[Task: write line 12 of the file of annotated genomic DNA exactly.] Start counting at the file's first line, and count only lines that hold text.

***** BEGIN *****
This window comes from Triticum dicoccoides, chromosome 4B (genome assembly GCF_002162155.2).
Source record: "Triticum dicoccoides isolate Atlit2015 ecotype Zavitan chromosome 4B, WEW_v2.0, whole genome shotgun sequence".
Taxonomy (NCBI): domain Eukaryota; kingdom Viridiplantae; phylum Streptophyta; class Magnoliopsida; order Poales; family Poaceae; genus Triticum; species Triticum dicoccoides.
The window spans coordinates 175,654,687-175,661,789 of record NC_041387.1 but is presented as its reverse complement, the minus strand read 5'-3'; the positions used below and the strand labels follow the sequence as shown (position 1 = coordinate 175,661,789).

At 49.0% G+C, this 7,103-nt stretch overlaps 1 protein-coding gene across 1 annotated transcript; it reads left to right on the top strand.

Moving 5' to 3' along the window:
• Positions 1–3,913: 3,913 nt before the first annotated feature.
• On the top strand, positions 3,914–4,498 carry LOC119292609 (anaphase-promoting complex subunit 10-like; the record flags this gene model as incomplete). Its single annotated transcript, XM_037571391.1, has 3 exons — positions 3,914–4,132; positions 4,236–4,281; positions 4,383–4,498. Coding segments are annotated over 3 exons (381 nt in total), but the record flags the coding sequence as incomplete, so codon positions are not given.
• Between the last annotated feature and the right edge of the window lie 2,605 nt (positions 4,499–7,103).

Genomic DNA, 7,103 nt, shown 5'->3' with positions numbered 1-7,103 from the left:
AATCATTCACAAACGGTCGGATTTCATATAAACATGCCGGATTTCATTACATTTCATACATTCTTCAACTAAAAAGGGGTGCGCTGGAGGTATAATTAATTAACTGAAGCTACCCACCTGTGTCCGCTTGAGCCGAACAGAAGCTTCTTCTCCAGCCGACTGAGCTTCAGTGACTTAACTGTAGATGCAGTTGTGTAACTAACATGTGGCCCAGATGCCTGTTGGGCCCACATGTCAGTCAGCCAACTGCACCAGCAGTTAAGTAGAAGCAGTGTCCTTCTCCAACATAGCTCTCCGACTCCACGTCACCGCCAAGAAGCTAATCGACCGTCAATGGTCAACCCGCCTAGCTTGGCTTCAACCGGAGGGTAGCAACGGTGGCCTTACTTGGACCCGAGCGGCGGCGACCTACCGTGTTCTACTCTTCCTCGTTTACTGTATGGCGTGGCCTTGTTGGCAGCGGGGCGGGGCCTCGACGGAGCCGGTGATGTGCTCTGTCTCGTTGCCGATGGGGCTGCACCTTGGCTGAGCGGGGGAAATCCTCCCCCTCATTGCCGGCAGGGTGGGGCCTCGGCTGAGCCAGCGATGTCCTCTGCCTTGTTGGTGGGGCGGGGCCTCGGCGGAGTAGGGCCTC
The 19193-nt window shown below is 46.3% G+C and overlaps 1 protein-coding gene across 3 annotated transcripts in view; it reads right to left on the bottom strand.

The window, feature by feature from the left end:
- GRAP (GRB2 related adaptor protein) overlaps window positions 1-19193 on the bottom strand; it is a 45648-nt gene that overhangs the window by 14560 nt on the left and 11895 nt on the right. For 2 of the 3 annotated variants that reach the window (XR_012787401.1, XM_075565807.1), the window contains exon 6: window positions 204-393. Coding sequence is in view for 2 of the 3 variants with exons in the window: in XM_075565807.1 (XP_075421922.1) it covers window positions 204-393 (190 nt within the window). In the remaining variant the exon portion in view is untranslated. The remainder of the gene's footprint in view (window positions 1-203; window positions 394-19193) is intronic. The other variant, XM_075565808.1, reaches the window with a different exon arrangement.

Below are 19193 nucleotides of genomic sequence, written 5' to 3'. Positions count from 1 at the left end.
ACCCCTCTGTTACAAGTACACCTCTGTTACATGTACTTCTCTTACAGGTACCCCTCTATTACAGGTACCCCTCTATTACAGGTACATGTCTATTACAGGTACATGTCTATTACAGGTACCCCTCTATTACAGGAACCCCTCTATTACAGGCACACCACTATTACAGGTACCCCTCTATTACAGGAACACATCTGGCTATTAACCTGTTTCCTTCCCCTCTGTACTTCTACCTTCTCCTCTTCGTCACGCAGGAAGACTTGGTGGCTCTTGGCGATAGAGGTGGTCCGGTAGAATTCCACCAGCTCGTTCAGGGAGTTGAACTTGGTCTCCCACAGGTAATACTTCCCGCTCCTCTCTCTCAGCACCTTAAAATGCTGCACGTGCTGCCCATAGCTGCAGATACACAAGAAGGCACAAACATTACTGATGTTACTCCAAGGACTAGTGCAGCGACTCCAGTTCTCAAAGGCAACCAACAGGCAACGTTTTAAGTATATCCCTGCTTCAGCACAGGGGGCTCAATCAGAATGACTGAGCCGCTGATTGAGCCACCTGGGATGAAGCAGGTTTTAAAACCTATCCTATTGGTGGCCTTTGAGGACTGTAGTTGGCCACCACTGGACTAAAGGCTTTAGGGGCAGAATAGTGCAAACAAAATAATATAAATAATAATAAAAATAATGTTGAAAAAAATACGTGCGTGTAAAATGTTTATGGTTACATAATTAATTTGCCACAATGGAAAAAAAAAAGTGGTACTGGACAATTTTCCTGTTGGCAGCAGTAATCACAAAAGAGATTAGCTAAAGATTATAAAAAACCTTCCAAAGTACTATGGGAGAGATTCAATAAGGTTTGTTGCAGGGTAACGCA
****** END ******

The 19193-nt window shown below is 46.3% G+C and overlaps 1 protein-coding gene across 3 annotated transcripts in view; it reads right to left on the bottom strand.